The Intuitive Eating Hunger Scale is a tool to help you build awareness of your internal cues, so you don’t have to rely on time-consuming and inflexible external measures like tracking macros.
As kids, we’re typically in tune with our innate biological cues such as hunger and fullness, but it’s common to lose touch with these sensations as we get older.
Diet culture teaches us that we can’t trust our bodies and need to count calories, follow meal plans, restrict when we eat, or use portion containers to know what, when, and how much to eat.
We also tend to eat when we’re distracted, in a hurry, or skip meals altogether out of convenience.
All of this leads to losing touch with your internal cues and thus confusion and mistrust around mealtimes
Want to know more? Read on to learn all about the Intuitive Eating Hunger Scale, incorporating it into your life, and common mistakes and troubleshooting!
Table of Contents
What is the Intuitive Eating Hunger Scale?
The Hunger Fullness Scale is an Intuitive Eating tool that helps you tune into your internal biological hunger and fullness cues.
Hunger and fullness cues can be challenging to identify or notice. The Hunger Fullness Scale helps you gauge your level of hunger or satiety more objectively by ranking your cues on a scale of 1 – 10.
Each number on the scale represents a descriptive level of hunger or fullness, with 1 being absolutely starving to 10 being stuffed. Everyone feels hunger and fullness differently, but here are some common descriptors for each level:
- Starving, ravenous, dizzy, weak
- Very hungry, irritable, low energy, stomach rumbling
- Stomach beginning to growl, thinking about food, starting to lose focus
- Just starting to feel hungry, empty feeling in the stomach
- Neutral, not hungry or full
- Starting to feel full, but could eat more
- Satisfied fullness
- Overly full but not uncomfortable
- Uncomfortable fullness, bloating, feels difficult to move
- Stuffed, sick feeling, nauseous
Why should you use the Intuitive Eating Hunger Scale?
We often think of caloric needs as a set number, but we’re not robots living in a vacuum. Our energy needs vary daily in response to many factors like activity level, illness, hormones, etc. If you’re using external measures like counting calories, it’s hard to accommodate these daily changes.
Our bodies have a built-in gauge to know how much to eat and regulate appetite in response to day-to-day energy needs. Hunger is meant to be variable and flexible to adapt to our needs.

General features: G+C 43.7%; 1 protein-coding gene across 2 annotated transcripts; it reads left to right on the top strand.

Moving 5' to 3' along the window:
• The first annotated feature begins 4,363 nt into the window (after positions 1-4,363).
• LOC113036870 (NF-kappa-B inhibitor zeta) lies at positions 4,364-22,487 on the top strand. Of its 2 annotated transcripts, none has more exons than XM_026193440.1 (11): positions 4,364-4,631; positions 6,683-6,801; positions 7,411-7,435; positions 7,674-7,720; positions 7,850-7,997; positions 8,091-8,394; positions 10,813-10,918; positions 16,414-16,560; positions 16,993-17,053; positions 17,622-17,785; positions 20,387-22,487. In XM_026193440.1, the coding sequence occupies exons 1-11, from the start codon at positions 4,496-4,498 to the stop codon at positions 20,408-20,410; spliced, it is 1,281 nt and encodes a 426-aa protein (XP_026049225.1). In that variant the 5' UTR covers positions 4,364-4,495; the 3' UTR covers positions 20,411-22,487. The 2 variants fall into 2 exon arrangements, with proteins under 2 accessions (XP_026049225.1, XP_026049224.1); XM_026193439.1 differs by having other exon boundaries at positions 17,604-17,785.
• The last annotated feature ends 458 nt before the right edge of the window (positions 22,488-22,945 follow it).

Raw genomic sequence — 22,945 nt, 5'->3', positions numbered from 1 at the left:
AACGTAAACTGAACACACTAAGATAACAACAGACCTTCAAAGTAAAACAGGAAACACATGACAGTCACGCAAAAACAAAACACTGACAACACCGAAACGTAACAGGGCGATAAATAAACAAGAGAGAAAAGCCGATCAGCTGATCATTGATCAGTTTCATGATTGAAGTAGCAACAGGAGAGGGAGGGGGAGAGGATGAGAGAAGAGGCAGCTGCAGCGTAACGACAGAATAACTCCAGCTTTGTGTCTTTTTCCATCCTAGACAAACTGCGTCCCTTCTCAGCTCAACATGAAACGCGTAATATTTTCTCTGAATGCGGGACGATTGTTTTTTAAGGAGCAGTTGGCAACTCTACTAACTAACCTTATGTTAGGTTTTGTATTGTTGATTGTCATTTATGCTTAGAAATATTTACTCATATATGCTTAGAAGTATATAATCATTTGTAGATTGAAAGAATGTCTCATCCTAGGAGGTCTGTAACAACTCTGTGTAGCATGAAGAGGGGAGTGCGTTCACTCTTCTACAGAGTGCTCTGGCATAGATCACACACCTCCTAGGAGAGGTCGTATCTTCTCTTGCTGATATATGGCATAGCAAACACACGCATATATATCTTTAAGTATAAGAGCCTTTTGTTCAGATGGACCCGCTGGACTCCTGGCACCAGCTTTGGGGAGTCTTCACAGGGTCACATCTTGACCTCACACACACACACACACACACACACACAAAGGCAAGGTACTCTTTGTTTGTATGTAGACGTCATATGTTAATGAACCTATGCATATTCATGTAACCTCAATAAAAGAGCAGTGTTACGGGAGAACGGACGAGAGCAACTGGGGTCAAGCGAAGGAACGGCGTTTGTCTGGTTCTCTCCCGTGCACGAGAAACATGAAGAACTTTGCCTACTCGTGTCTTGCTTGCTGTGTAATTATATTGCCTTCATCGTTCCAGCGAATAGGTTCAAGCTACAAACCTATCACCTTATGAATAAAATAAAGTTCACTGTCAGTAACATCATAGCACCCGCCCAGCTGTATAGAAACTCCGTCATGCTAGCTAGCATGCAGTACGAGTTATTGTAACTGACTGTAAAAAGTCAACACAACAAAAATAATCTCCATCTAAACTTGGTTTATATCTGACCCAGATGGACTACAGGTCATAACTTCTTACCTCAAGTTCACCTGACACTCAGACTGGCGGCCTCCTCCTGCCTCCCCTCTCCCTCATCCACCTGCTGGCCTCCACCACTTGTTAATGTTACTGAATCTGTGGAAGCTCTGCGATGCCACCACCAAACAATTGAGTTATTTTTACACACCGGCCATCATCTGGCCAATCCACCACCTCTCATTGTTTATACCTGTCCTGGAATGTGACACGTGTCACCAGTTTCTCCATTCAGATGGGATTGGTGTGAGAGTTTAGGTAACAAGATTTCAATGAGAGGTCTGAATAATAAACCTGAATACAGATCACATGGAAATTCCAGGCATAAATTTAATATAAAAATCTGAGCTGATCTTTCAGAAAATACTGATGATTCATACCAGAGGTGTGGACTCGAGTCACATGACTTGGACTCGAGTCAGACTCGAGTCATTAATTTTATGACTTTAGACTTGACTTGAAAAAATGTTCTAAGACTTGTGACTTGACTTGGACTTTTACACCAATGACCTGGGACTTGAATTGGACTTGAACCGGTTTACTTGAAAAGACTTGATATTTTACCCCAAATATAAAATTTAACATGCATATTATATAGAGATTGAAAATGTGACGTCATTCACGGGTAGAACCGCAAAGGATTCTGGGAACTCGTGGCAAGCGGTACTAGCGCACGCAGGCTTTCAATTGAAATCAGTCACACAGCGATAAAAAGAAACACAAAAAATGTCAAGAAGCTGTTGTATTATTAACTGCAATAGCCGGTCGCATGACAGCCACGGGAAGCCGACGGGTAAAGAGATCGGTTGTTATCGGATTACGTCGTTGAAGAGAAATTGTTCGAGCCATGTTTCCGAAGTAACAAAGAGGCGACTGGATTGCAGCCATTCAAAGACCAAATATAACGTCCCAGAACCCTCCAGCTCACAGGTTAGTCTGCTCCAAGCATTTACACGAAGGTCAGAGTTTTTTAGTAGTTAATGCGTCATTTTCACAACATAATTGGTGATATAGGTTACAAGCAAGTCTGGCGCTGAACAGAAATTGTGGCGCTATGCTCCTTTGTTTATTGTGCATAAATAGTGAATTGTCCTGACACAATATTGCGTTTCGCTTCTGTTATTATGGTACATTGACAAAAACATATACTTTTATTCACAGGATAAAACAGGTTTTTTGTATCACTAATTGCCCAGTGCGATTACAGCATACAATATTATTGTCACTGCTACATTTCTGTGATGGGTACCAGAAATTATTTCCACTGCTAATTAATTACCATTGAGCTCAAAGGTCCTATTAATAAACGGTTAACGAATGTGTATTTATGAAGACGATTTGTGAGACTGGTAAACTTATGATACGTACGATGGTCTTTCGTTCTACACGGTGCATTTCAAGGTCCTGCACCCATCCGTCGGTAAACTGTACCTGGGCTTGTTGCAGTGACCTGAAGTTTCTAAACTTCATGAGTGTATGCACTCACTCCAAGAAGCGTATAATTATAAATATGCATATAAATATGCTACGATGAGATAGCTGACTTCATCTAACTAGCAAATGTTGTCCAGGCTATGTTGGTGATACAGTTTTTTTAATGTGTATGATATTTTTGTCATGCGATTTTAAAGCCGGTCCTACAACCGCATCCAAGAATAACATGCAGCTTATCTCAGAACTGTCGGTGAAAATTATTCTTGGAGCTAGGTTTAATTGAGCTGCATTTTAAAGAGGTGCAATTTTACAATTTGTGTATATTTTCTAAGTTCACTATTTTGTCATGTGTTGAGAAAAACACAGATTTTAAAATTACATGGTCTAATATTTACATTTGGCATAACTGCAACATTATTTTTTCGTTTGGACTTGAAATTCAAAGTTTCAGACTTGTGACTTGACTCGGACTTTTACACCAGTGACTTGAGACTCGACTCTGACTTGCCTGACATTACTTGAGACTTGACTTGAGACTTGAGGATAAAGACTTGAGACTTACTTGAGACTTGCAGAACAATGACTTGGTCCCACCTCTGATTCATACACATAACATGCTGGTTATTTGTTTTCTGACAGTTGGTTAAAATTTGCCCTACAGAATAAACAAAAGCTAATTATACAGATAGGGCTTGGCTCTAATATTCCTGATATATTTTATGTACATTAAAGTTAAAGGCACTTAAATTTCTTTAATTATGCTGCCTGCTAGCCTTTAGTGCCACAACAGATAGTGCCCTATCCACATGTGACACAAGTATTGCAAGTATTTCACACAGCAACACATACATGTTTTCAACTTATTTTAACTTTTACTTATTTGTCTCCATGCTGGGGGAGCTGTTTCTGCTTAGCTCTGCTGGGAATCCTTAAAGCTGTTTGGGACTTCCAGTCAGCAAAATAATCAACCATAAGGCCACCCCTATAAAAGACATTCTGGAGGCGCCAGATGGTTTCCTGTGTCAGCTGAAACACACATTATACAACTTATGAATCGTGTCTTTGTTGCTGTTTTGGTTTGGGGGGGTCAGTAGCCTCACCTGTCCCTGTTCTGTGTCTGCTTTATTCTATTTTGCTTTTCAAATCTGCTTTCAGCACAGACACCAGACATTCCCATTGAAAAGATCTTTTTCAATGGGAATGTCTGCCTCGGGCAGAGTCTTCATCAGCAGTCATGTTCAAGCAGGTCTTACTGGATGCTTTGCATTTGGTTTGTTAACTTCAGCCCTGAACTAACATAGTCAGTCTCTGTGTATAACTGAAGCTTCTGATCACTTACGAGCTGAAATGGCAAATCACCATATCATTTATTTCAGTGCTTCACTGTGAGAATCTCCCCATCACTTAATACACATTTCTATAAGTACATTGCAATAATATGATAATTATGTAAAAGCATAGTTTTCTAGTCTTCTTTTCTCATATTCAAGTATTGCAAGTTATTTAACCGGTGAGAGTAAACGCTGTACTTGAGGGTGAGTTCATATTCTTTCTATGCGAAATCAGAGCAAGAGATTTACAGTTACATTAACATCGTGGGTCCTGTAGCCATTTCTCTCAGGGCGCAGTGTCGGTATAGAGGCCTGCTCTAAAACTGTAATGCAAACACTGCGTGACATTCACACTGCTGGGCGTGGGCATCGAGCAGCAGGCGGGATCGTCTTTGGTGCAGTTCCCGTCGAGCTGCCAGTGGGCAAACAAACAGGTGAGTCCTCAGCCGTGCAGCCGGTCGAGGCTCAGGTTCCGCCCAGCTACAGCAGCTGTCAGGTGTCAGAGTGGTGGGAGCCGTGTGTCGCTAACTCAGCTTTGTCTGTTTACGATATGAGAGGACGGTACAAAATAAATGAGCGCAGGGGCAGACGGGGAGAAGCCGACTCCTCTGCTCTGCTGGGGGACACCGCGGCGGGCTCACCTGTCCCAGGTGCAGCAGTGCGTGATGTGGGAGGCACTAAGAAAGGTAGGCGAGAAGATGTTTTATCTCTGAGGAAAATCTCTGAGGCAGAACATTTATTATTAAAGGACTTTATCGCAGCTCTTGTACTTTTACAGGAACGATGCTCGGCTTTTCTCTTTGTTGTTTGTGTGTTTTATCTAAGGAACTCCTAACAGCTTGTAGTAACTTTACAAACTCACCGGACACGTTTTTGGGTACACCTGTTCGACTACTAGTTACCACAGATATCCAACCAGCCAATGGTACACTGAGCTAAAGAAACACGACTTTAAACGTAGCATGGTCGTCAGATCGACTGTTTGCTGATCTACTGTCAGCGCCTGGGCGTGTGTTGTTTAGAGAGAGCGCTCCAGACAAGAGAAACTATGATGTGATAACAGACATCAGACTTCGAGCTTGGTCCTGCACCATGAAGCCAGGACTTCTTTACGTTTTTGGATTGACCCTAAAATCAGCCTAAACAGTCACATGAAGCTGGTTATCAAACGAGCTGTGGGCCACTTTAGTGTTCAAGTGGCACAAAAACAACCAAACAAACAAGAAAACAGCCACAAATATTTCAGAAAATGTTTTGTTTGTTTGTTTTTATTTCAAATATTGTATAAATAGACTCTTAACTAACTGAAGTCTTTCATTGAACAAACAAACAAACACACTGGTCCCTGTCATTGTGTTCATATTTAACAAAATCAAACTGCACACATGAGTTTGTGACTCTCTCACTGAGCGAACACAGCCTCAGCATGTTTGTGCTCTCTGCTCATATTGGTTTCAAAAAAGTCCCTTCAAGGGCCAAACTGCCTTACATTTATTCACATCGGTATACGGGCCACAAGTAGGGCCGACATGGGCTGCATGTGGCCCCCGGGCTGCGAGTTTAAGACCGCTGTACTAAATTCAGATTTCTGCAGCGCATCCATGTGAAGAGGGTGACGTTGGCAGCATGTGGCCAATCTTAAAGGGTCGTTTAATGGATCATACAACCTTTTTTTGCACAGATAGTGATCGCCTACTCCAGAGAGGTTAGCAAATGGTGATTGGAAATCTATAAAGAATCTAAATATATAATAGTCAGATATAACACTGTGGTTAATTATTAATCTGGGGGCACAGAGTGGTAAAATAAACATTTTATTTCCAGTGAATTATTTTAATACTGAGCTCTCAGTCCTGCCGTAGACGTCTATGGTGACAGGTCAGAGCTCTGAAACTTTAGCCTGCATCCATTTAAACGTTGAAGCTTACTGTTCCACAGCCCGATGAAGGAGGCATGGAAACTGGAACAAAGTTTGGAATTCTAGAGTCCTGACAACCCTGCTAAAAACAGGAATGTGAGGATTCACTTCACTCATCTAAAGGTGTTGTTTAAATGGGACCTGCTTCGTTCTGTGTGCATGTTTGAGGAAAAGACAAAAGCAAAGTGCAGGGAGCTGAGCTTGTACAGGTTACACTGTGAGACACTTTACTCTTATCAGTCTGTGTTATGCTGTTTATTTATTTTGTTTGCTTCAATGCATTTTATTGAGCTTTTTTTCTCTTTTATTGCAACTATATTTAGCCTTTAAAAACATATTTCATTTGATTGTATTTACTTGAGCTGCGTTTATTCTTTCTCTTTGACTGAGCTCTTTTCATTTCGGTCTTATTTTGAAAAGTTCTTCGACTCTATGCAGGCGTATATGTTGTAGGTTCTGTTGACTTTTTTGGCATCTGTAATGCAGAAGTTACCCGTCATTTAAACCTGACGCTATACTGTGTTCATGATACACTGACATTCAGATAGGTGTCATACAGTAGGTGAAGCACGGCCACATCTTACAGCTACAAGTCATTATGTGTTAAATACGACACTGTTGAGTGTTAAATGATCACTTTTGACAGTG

If you’re used to suppressing and ignoring your hunger cues, you may have difficulty detecting them.
The Hunger Fullness Scale is one tool to help you get back in touch with your internal biological cues.
Why Using External Measures like Tracking Calories May Be Harmful
Using external measures, like MyFitnessPal, to track calories and macros has increased in popularity over the recent years. It’s become the norm or even a bragging right. However, using these apps doesn’t come without risk.
Research suggests that using these apps to monitor and control diet is linked to a greater risk of disordered eating (1). In addition, users of these apps have reported quantifying their self-worth based on the numbers, leading to increased shame and self-criticism when goals aren’t met. People have also reported obsession around eating and weight from using these apps (2, 3).
Although the research is mixed, it appears that the motive for using these apps may play a role in disordered eating symptomology and severity. People using the apps for weight control versus general health reasons had more significant disordered eating symptoms. Unfortunately, more users reported using the apps for weight control than any other reason (4, 5).
How Suppressing Hunger Can Backfire
When you suppress hunger for too long, you reach a state of extreme hunger. You feel like you need to eat anything and everything.
When you reach a state of extreme hunger, it’s easy to eat past comfortable fullness, binge eat, or feel out of control. Not because you lack willpower, but because of the physiological and psychological drive to eat when you reach that level of hunger and deprivation.
Think about when you hold your breath. When you finally take a breath, your body gasps for air and takes a compensatory deep breath. The same thing happens when you ignore your hunger. Your body has a strong urge to eat, which is a good thing!
These are survival mechanisms, but we don’t judge a compensatory deep breath in the same way we do eating.
However, this compensatory eating usually leads to feelings of guilt or shame, the desire to “make up” for the food eaten, and further restriction or dangerous purging methods. It becomes a vicious cycle. Can you relate?
Benefits of Tuning into Hunger and Satiety Cues
Apart from the harm of using external measures to track eating, there are many beneficial reasons to learn or relearn how to tune into hunger and satiety cues, including:
- Increased confidence
Once you get used to tuning into your internal cues, you won’t second guess your hunger or food choices. Instead, you’ll be confident knowing that you’re nourishing your body with exactly what it needs.
- Sense of freedom
You won’t feel enslaved to your food rules, calorie count, or macros, which can free up a lot of headspace for more important matters. It may also mean more last-minute meals with friends or family that aren’t on the meal plan.
- More stable energy throughout the day
Fasting, skipping meals, eating larger meals, or inconsistent eating schedules can lead to peaks and drops in energy. As you become more attuned to your needs, you’ll learn what food combos and meal timings make you feel best.
- More enjoyment around meals
Waiting until you’re starving can lead to extreme hunger and rebound eating, which isn’t a comfortable way of eating. Similarly, tuning out hunger cues can make it easier to eat for reasons other than hunger, like boredom or stress, which also may not feel too well. Tuning into hunger and satiety can lead to a more enjoyable meal experience.